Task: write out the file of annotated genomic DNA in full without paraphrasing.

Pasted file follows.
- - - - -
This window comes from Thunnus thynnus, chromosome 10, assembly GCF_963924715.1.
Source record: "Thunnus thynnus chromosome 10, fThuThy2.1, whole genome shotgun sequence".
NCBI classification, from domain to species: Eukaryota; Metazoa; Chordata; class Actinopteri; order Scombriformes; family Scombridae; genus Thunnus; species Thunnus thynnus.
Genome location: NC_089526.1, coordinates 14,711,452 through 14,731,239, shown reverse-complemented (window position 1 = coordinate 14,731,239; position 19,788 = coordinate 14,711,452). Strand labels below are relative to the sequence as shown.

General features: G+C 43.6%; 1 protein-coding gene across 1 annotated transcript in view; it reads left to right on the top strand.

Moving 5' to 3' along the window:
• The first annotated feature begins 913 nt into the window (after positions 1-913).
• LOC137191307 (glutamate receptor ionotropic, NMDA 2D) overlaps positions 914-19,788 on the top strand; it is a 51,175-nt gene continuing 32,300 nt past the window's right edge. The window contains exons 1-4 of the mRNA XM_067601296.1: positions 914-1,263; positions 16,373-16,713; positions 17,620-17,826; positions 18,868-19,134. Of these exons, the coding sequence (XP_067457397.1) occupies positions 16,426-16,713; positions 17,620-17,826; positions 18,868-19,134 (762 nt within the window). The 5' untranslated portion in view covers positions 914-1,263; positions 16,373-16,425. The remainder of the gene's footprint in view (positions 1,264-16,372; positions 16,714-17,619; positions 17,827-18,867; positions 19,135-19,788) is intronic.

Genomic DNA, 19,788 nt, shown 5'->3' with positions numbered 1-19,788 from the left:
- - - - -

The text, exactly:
This window comes from Thunnus thynnus, chromosome 10, assembly GCF_963924715.1.
Source record: "Thunnus thynnus chromosome 10, fThuThy2.1, whole genome shotgun sequence".
NCBI classification, from domain to species: Eukaryota; Metazoa; Chordata; class Actinopteri; order Scombriformes; family Scombridae; genus Thunnus; species Thunnus thynnus.
Genome location: NC_089526.1, coordinates 14,711,452 through 14,731,239, shown reverse-complemented (window position 1 = coordinate 14,731,239; position 19,788 = coordinate 14,711,452). Strand labels below are relative to the sequence as shown.

General features: G+C 43.6%; 1 protein-coding gene across 1 annotated transcript in view; it reads left to right on the top strand.

Moving 5' to 3' along the window:
• The first annotated feature begins 913 nt into the window (after positions 1-913).
• LOC137191307 (glutamate receptor ionotropic, NMDA 2D) overlaps positions 914-19,788 on the top strand; it is a 51,175-nt gene continuing 32,300 nt past the window's right edge. The window contains exons 1-4 of the mRNA XM_067601296.1: positions 914-1,263; positions 16,373-16,713; positions 17,620-17,826; positions 18,868-19,134. Of these exons, the coding sequence (XP_067457397.1) occupies positions 16,426-16,713; positions 17,620-17,826; positions 18,868-19,134 (762 nt within the window). The 5' untranslated portion in view covers positions 914-1,263; positions 16,373-16,425. The remainder of the gene's footprint in view (positions 1,264-16,372; positions 16,714-17,619; positions 17,827-18,867; positions 19,135-19,788) is intronic.

Genomic DNA, 19,788 nt, shown 5'->3' with positions numbered 1-19,788 from the left: